It’s difficult to think about Italian food in New York without thoughts quickly turning to Lidia Bastianich.
Since 1971, when she opened her first restaurant in Queens, N.Y., Bastianich has been instrumental in shaping a kind of quiet empire that has altered the face of Italian food both in New York and across the nation. The seemingly tireless culinarian works with a set of illustrious partners to oversee a stable of popular restaurants and a new 50,000-square-foot culinary marketplace that features its own restaurants, cafes and a cooking school. At the same time, she supervises a slate of extracurricular activities that include television shows, namesake retail products, a personal cookware line and seven books — including a children’s book.
If that weren’t enough, Bastianich also has cooked for the Pope twice and maintained a matronly presence among a storied foodservice family that not only tolerates one another, but also works together by choice.
“For me, being Italian,” Bastianich said, “family is what I’m all about.”
Curiously, it was another storied family that gave Bastianich her start — the Walken family in Queens, who raised a famously eccentric actor son, Christopher Walken, and hired a young Bastianich to work in their bakery when she was 14.
“That was when I first realized I really loved the energy around the way people enjoy food,” Bastianich said.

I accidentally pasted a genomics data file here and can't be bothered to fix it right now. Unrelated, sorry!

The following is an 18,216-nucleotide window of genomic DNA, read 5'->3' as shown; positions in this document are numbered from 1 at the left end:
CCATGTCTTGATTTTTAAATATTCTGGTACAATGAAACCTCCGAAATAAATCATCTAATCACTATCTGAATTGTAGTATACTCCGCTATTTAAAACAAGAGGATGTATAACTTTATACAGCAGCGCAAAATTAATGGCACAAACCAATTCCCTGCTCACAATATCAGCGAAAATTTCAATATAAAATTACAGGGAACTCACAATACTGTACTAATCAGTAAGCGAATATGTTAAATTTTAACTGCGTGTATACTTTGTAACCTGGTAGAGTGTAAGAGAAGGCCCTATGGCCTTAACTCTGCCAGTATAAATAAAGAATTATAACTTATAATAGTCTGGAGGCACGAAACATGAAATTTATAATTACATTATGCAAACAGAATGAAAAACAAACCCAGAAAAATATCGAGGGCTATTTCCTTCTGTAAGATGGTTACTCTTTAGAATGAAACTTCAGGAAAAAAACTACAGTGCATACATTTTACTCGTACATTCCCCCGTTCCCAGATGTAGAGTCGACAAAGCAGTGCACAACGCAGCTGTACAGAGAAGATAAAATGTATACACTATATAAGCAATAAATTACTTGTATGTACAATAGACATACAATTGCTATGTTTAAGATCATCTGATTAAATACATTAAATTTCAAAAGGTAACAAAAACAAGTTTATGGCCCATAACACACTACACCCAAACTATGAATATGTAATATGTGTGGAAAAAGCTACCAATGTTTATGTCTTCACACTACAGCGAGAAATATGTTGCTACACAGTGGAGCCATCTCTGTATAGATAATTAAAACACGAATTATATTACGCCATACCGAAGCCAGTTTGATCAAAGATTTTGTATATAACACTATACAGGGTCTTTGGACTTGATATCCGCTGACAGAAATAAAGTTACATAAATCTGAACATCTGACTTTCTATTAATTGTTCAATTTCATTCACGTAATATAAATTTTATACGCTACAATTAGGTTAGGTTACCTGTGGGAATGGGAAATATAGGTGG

From there, she went on to open a restaurant of her own in a neighborhood nearby. But it was in 1981 that Bastianich truly started making her name. That was when she moved to the East Side of Manhattan and opened Felidia, the restaurant that established her unique approach — a mixture of stateliness and simplicity that marks great Italian cuisine.
“I have always been tied to food as the real nourishment at the table, rather than creating a super-special experience that will catapult you to another world,” Bastianich said. “Some chefs feel the pressure and the need to invent, but I have always felt much more tied to producing real food that people would eat.”
A similar earthiness marks Bastianich’s other affiliated New York restaurants, including Becco, Esca and Del Posto, as well as two Lidia’s Italy locations in Pittsburgh and Kansas City. This theme is also emphasized in other endeavors like Eataly, the marketplace she recently opened with her longtime partners, son Joe Bastianich and chef Mario Batali, and the “Lidia’s Italy” cooking show she has made an abiding hit on public television.
How does she manage it all?
“I’ve done it all with my family, whether it was my mother helping me in my first restaurant with gnocchi and pasta or working with my children and grandchildren now,” Bastianich said. “Working with family is extremely rewarding.”
But it’s not without its challenges, she added. “When do you stop being a mother and start being a partner?”
Bastianich has a lot of opportunities for partnership with a multi-faceted brand and a multimedia persona to tend. But both the persona and the brand work best when kept close to heart.
“What I’ve really learned and come to appreciate,” Bastianich said, “is the essentialism of food and how little respect we give it. Hospitality is like fashion, with all kinds of new trends and inventions. But there is the underlying reality of food as a nurturer, and I think that is being understood ever more.
“It’s not about food as a toy or a ploy or an adornment. Food is the basis of family, the basis of gathering, the basis of health. That’s its real place in life.”